2 Kings 17:28
Then one of the priests whom they had carried away from Samaria came and dwelt in Bethel, and taught them how they should fear the LORD.
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(28) And taught.And was teaching, implying a permanent work.

In Bethel.—Because he was a priest of the calfworship.

Fear the Lord.—Not in the modern ethical but in the ancient ceremonial sense.

2 Kings 17:28. Then one of the priests whom they had carried away came, &c. — A prophet would have done them more good, especially as it appears this was but one of the priests of the calves, who therefore chose to dwell at Beth-el. And taught them how they should fear the Lord — That is, the manner of God’s worship as it had been practised in Israel: for as to any thing further, whether respecting their duty to God or man, though he might possibly teach them to know more than they knew before, and to do better than they did, it is not likely he should teach them to know the truth, or to do well, unless he had taught his own people better.

17:24-41 The terror of the Almighty will sometimes produce a forced or feigned submission in unconverted men; like those brought from different countries to inhabit Israel. But such will form unworthy thoughts of God, will expect to please him by outward forms, and will vainly try to reconcile his service with the love of the world and the indulgence of their lusts. May that fear of the Lord, which is the beginning of wisdom, possess our hearts, and influence our conduct, that we may be ready for every change. Wordly settlements are uncertain; we know not whither we may be driven before we die, and we must soon leave the world; but the righteous hath chosen that good part which shall not be taken from him.The priest sent to the colonists was not a true Yahweh-priest, but one of those who had been attached to the calf-worship, probably at Bethel. Hence, he would be willing to tolerate the mixed religion, which a true Yahweh-priest would have unsparingly condemned. 24-28. the king of Assyria brought men from Babylon, etc.—This was not Shalmaneser, but Esar-haddon (Eze 4:2). The places vacated by the captive Israelites he ordered to be occupied by several colonies of his own subjects from Babylon and other provinces.

from Cuthah—the Chaldee form of Cush or Susiana, now Khusistan.

Ava—supposed to be Ahivaz, situated on the river Karuns, which empties into the head of the Persian Gulf.

Hamath—on the Orontes.

Sepharvaim—Siphara, a city on the Euphrates above Babylon.

placed them in the cities of Samaria, &c.—It must not be supposed that the Israelites were universally removed to a man. A remnant was left, chiefly however of the poor and lower classes, with whom these foreign colonists mingled; so that the prevailing character of society about Samaria was heathen, not Israelite. For the Assyrian colonists became masters of the land; and, forming partial intermarriages with the remnant Jews, the inhabitants became a mongrel race, no longer a people of Ephraim (Isa 7:6). These people, imperfectly instructed in the creed of the Jews, acquired also a mongrel doctrine. Being too few to replenish the land, lions, by which the land had been infested (Jud 14:5; 1Sa 17:34; 1Ki 13:24; 20:36; So 4:8), multiplied and committed frequent ravages upon them. Recognizing in these attacks a judgment from the God of the land, whom they had not worshipped, they petitioned the Assyrian court to send them some Jewish priests who might instruct them in the right way of serving Him. The king, in compliance with their request, sent them one of the exiled priests of Israel [2Ki 17:27], who established his headquarters at Beth-el, and taught them how they should fear the Lord. It is not said that he took a copy of the Pentateuch with him, out of which he might teach them. Oral teaching was much better fitted for the superstitious people than instruction out of a written book. He could teach them more effectually by word of mouth. Believing that he would adopt the best and simplest method for them, it is unlikely that he took the written law with him, and so gave origin to the Samaritan copy of the Pentateuch [Davidson, Criticism]. Besides, it is evident from his being one of the exiled priests, and from his settlement at Beth-el, that he was not a Levite, but one of the calf-worshipping priests. Consequently his instructions would be neither sound nor efficient.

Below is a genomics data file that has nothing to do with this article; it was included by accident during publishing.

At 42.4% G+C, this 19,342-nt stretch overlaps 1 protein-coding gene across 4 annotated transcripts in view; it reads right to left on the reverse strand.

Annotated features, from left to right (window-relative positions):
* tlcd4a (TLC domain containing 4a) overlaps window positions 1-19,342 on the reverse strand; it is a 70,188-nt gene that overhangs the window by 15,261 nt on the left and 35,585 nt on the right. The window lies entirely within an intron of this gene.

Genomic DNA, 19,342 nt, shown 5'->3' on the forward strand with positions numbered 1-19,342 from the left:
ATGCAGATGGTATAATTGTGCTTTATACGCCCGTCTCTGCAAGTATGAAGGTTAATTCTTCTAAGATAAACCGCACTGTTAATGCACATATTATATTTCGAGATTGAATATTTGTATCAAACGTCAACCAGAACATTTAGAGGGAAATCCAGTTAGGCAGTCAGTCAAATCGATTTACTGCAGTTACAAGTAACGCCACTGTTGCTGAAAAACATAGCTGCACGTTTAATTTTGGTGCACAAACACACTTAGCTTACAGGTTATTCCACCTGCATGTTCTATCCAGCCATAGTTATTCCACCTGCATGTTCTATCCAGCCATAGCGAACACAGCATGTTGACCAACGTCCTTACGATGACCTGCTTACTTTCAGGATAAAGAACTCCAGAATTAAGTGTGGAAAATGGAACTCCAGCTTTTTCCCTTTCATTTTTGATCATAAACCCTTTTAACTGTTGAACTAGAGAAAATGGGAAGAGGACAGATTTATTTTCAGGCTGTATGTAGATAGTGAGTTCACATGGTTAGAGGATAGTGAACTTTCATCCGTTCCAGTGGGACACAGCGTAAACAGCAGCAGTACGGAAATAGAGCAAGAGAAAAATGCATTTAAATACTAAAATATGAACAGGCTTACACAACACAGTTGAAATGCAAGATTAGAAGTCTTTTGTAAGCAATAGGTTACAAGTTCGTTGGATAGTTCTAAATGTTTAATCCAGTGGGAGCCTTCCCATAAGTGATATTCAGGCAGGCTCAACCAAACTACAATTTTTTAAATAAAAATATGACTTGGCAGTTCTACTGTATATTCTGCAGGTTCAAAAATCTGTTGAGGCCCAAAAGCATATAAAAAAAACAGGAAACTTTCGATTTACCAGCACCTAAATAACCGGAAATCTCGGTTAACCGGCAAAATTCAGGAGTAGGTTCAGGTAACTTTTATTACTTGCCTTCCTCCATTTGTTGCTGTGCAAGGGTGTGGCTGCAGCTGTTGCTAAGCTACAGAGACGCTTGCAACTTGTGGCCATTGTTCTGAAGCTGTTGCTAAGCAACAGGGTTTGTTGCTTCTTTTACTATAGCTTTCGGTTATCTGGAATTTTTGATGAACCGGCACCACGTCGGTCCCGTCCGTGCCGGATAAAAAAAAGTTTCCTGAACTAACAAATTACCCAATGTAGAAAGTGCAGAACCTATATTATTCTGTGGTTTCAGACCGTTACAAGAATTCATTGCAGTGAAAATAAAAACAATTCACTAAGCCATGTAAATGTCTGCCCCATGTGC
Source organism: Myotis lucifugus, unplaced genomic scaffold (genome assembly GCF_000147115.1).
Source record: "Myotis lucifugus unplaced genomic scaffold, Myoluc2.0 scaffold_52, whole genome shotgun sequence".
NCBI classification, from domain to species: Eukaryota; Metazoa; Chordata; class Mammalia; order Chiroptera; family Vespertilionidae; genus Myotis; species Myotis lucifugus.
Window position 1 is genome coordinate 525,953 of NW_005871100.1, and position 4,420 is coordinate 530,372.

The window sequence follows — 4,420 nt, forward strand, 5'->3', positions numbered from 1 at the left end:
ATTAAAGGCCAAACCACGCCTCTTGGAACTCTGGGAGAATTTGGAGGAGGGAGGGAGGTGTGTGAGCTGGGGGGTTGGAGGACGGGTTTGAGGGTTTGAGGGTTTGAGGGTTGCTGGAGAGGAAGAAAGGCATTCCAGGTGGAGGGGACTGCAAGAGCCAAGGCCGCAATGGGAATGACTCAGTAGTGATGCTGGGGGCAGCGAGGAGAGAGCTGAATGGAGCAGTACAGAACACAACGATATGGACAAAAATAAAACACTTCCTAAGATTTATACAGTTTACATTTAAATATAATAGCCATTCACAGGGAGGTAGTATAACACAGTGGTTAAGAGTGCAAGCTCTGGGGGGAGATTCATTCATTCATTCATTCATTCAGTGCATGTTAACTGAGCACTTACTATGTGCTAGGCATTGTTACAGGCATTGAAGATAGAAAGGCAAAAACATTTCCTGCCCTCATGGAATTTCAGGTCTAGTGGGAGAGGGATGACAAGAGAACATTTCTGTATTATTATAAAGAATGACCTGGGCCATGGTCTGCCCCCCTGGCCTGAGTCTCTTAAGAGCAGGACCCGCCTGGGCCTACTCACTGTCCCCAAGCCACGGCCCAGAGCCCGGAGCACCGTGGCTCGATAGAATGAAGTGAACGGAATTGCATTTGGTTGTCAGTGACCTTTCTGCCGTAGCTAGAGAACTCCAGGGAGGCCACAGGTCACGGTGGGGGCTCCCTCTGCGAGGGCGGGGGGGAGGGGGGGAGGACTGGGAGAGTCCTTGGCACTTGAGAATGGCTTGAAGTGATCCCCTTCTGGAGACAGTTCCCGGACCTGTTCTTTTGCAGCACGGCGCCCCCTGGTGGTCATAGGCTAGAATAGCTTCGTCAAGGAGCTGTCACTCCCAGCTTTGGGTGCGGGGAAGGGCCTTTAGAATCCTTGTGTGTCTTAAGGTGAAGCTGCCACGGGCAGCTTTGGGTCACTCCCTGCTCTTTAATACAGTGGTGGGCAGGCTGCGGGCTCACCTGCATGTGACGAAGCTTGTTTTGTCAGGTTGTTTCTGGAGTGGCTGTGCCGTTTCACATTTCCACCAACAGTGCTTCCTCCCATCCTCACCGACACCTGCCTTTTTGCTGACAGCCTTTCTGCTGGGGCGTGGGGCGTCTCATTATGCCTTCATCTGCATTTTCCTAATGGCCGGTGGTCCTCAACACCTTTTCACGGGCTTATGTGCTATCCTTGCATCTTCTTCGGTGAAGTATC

i.e. The manner of God’s worship, as it was practised in Israel; as may be gathered both from the quality of this person, who was all Israelitish priest; and from the place of his residence, Beth-el, a place infamous for the worship of the calves, and from the manner of their making priests by this man’s direction, 2 Kings 17:32.